Dublin is the European headquarters of technology giants such as Apple, Google, Facebook and Twitter, earning the nickname “Silicon Valley of Europe”. The sector employs more than 37,000 people and generates more than 35 billion euros in exports annually, according to Ida Ireland . But what makes Ireland such an attractive place for technology companies?
Many attribute the country’s success to the tax rules: companies pay only 12.5% of taxes and can still deduct 25% of the amount spent on research in paying taxes. Taxation is much lower than in other European countries, such as France (34.4%) and Germany (29.8%). In addition, foreign companies have long used a scheme known as Double Irish to pay nearby taxes zero, taking advantage of a loophole in Irish legislation, which generated a fine billionaire to Apple .
But that’s not all. Estonia and Cyprus also offer very attractive taxes and have not managed to attract as many foreign companies as Ireland. According to experts, Ireland has managed to create the “perfect ecosystem” for companies in the sector, despite having suffered in recent years with the increase in the cost of living.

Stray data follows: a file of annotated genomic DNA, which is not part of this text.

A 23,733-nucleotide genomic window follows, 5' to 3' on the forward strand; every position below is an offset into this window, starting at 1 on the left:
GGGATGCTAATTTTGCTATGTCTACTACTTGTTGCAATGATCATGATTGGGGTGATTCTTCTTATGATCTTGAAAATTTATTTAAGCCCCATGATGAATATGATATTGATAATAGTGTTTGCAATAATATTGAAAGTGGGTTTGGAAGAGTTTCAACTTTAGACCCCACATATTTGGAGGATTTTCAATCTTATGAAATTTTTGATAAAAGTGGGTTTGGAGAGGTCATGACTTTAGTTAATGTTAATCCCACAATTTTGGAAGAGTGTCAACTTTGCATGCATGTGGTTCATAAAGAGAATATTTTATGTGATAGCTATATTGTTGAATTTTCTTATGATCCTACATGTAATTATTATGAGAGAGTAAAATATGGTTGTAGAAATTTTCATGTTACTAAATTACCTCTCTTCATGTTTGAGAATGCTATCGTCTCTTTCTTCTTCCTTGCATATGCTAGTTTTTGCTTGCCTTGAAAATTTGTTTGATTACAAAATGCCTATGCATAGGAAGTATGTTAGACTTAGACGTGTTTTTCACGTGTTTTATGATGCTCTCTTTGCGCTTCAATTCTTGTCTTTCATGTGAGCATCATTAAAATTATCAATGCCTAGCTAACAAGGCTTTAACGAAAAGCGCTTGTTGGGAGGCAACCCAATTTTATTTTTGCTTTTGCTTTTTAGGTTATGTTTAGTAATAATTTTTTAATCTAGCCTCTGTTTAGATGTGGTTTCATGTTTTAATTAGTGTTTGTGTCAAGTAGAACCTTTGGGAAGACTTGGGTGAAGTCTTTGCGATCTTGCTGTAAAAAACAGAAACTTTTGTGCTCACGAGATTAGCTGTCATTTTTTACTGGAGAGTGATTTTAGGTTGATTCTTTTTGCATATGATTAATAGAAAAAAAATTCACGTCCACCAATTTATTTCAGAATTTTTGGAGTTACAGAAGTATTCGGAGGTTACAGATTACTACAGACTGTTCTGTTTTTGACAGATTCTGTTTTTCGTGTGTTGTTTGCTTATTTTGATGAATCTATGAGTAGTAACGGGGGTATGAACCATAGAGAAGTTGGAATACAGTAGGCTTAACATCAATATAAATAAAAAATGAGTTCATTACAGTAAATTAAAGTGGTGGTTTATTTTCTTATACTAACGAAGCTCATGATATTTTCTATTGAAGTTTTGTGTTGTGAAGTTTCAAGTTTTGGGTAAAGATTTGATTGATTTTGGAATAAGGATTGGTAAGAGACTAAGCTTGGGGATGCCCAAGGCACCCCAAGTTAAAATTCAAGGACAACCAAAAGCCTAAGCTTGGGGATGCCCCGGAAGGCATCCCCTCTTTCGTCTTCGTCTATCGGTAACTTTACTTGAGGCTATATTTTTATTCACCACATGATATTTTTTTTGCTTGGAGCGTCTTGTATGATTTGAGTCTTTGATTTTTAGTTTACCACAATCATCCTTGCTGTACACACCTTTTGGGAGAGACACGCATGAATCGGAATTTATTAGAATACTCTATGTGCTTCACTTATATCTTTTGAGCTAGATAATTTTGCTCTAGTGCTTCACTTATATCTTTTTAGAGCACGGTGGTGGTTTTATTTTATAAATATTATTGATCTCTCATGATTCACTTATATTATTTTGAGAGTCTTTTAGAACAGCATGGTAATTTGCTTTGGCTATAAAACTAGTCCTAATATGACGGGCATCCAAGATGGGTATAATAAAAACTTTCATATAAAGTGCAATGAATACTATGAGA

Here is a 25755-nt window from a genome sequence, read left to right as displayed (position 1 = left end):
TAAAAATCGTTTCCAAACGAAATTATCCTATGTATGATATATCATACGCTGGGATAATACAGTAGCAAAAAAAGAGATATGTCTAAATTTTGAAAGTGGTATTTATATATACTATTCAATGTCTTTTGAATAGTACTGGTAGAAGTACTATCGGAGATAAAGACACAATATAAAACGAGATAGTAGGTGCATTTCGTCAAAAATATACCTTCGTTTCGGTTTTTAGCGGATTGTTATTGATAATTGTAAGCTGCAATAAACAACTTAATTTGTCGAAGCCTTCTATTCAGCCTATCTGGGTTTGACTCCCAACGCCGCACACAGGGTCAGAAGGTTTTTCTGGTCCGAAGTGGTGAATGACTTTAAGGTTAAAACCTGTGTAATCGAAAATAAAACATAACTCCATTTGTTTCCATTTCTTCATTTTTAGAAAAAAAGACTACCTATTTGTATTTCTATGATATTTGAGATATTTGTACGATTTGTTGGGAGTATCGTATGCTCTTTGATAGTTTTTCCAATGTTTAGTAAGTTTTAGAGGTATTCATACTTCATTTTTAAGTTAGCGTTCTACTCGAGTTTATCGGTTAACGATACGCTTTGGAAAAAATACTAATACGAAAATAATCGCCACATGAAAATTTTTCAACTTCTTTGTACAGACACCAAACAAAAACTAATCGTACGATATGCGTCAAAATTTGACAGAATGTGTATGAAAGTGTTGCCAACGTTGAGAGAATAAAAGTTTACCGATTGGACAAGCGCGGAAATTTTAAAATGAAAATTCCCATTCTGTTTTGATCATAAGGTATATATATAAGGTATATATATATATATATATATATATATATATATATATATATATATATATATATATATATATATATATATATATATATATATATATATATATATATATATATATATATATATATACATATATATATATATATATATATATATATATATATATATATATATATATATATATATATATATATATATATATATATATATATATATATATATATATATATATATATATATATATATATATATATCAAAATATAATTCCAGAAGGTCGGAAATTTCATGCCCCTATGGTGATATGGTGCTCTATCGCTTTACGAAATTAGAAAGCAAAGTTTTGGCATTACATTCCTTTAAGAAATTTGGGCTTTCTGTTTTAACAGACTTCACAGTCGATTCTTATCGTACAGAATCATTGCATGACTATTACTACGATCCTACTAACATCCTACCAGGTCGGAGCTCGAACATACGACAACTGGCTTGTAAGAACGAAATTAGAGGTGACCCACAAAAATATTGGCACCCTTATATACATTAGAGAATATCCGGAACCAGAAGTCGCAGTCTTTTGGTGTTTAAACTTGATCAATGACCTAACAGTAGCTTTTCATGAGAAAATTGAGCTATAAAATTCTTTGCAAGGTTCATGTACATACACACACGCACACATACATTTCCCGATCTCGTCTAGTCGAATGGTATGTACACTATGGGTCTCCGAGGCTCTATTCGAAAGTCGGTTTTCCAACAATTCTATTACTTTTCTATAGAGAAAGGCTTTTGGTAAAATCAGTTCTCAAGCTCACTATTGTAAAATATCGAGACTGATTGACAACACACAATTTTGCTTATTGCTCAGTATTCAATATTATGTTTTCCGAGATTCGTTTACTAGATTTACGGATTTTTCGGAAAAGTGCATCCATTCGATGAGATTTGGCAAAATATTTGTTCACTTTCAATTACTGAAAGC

One of Ireland’s strengths is its skilled workforce. There is a large supply of qualified professionals. About 78% of technology professionals have completed higher education, above the average of 61% in the European Union. Ireland attracts young professionals from all over the world, having the 3rd most internationalized workforce in Europe.
The climate also influences: the lower temperatures make Ireland an ideal place for the construction of data centers , as companies save a lot on server air conditioning.
And, above all, Ireland is part of the European Union, and is the only country in the Eurozone that has English as its official language, which makes it much easier when doing business. In addition, with Brexit, many companies are moving their headquarters from London to Dublin to remain in the European Union.
Still, there is much to improve. Ireland recently fell 4 positions in the list of best countries for startups , and the country has been losing many talents to other countries. Irish Patrick and John Collison, for example, moved to the United States for lack of incentives from the Irish government. The brothers founded Stripe, a payments startup that is valued at $ 36 billion.